We will also explain a couple of metaphors that we think help illuminate more realistic ways of dealing with complexity. One is something we call the Google traffic map metaphor. One of the things that Google Maps (and Waze) do is use crowd-sourced information to make maps of the highway system (which is a complex system) that show all of the things that are going wrong (volume slowing, accidents, construction, etc.) so people can try to avoid them.  We take this map a step further by adding a fancy adopt-a-highway program. The idea is that people will look at the map, see the things that are going wrong, and take responsibility for helping to fix one of them.  We want people to be able to map intractable conflicts, identify things that are going wrong (or going right) and take responsibility for helping to fix problems (or reinforce positive dynamics). 
 
Another way of thinking about this same problem is in terms of markets. This is really the way that the complex system that is human society actually works. Basically, what human society is an organization in which people do things for one another. And. every so often somebody gets clever and figures out how to create a new market that makes it possible for people to arrange to do more things for one another. In other words, they make it easier for buyers to find sellers. This is the genius behind AirB&B, Uber, and eBay. All of a sudden it became possible to arrange transactions that were previously unworkable. The reason was that technology allowed the overhead costs of arranging each transaction to plummet. What we need is a system that will make it easier for people with ideas for more constructively addressing conflict problems to find folks who would like to make use of those ideas. Again, that is one of the reasons that we find the web so interesting. 
 
All of this sets the stage for the next unit in the Frontiers Seminar where we will start looking at all of the different "things that need doing" to fix the many destructive dynamics commonly associated with intractable conflict.  Here we are looking at something we call massively parallel peacebuilding. This term has its origins in the term, massively parallel computing. Today's super-sophisticated computer infrastructure does not rely upon a few, super-duper, ultra-smart processors. Instead, it runs on zillions of cheap processors running in parallel.  This is similar to the way in which society works with zillions of individuals undertaking specialized tasks according to Durkheim's classic division of labor.  You can get a window into how this works with an old-fashioned phonebook which is really a list of all of the specialized roles that individuals, businesses, and other organizations in a community undertake as their contribution to what makes society work. What we need to do is add a bunch new, specialized roles that do a better job of dealing with intractable conflict -related problems.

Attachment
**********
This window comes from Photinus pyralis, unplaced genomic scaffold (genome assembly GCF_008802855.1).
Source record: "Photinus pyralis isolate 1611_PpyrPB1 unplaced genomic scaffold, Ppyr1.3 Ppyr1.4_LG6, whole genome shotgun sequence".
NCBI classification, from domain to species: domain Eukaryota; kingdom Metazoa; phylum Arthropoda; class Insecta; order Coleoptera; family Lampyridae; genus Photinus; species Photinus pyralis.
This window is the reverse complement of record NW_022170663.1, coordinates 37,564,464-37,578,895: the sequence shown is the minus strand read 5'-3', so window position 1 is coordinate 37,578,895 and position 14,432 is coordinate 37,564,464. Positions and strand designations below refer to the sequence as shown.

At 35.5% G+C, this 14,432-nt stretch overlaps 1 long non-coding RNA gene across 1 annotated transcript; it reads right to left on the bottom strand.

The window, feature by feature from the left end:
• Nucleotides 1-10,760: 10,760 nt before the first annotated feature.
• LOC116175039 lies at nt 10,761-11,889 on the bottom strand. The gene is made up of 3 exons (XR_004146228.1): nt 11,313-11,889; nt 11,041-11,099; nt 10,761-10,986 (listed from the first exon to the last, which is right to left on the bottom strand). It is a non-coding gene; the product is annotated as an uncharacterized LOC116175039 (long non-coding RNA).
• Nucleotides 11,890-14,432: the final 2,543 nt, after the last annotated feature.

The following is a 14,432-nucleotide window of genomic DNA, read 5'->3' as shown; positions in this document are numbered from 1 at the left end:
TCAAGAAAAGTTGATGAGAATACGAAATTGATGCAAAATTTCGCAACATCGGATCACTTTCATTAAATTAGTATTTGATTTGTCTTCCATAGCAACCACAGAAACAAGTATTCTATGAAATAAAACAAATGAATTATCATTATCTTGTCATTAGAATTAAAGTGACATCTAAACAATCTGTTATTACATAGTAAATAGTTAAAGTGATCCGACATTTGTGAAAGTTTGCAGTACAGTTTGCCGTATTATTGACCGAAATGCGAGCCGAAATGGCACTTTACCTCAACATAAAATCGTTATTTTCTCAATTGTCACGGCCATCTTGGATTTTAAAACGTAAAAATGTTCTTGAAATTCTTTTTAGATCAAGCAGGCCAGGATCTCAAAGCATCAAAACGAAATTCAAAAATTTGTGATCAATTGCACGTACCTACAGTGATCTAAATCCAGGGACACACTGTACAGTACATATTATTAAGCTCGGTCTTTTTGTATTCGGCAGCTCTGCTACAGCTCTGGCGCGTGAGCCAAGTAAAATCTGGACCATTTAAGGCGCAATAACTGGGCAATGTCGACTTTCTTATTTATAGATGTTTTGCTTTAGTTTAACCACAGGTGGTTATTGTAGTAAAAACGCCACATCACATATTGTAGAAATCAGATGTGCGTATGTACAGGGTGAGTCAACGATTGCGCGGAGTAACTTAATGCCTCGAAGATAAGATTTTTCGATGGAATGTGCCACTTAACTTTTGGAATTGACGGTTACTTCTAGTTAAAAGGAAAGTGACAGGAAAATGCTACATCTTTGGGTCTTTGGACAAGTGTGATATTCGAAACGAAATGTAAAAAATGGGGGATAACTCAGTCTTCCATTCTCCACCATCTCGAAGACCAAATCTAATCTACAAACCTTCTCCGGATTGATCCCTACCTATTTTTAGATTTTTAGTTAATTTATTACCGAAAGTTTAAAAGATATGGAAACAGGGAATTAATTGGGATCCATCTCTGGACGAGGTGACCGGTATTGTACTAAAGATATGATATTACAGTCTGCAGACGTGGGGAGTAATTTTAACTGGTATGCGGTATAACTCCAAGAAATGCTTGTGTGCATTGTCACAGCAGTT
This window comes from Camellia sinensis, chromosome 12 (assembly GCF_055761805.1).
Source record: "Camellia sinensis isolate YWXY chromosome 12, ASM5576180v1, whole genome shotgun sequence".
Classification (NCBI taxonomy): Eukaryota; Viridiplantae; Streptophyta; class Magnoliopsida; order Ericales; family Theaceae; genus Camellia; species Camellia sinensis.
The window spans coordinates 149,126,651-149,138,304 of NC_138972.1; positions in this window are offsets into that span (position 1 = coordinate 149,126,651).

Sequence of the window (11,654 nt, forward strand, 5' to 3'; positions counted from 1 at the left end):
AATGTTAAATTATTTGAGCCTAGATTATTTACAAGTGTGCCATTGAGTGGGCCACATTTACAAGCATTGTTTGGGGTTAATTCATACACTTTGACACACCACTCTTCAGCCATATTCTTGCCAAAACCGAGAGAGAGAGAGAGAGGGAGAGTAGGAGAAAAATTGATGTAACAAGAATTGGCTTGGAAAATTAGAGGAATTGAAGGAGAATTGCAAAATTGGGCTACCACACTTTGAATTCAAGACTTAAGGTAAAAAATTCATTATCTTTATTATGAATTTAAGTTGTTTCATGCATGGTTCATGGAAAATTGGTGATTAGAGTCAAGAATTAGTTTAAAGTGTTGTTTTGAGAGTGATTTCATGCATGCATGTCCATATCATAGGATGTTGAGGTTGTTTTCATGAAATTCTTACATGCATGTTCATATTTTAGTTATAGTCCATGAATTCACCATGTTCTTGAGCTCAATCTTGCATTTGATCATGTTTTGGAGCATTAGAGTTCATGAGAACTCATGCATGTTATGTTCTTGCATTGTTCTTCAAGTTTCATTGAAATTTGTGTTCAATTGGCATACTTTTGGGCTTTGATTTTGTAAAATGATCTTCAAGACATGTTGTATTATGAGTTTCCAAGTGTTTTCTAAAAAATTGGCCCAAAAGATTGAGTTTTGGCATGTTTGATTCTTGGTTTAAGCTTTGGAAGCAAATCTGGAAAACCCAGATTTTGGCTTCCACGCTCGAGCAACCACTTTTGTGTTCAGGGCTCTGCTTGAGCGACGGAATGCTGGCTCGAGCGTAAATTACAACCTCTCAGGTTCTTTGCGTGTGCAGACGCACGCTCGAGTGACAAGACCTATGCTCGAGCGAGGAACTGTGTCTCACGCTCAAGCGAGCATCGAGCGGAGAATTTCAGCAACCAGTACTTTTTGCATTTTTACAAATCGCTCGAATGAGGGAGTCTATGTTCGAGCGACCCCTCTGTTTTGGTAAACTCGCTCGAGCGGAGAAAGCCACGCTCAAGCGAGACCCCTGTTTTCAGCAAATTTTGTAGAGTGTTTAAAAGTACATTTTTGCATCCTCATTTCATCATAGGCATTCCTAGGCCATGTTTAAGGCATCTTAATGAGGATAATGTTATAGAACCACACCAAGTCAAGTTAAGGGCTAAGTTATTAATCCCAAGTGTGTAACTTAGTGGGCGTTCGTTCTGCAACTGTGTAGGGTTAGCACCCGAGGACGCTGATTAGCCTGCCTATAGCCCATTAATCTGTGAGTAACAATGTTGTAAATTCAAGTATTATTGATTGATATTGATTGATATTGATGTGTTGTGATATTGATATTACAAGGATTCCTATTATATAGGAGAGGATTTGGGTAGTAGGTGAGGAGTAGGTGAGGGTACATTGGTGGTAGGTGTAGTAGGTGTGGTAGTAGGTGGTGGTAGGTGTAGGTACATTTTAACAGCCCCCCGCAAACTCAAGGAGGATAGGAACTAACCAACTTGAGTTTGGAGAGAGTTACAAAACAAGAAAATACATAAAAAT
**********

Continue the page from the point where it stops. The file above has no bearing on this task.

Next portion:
Obviously, there are lots of precedents for people coming together as part of the business transactions. There also lots of precedents for people coming together voluntarily to work on complex problem that everyone faces. Take, for example, the open source software platform that this website runs on (Linux, Apache, MySQL, PHP, and Drupal). Each of these packages consists of a library of programs voluntarily contributed by folks who saw the need for a capability and did something to meet that need. This is what we need to do what we need to do for conflict – get lots of different folks working to address the many different parts of the problem.
 
There is a potentially big upside to all this, especially for folks who are relatively young. You have probably seen the many articles talking about the coming massive changes in the job market including, for example the huge numbers of jobs are likely to be automated raising the specter of "superfluous people."  This also creates enormous opportunities for people whose traditional labors are no longer needed. The trick is to figure out jobs that don't yet exist that could make big contributions. We think one of the biggest areas of growth can and should be in jobs that help people manage conflict and cooperate more constructively.
 
The last slide I want to show you is the "We Can Do It" poster that came out of World War II – a time that was a lot scarier than what we now face. The phrase that my mom and dad taught me that reflected the spirit of the time was "the difficult we do right away, the impossible takes a little longer." Today, we need that kind of can-do attitude.
 

Referenced Resources:

Photo Credits: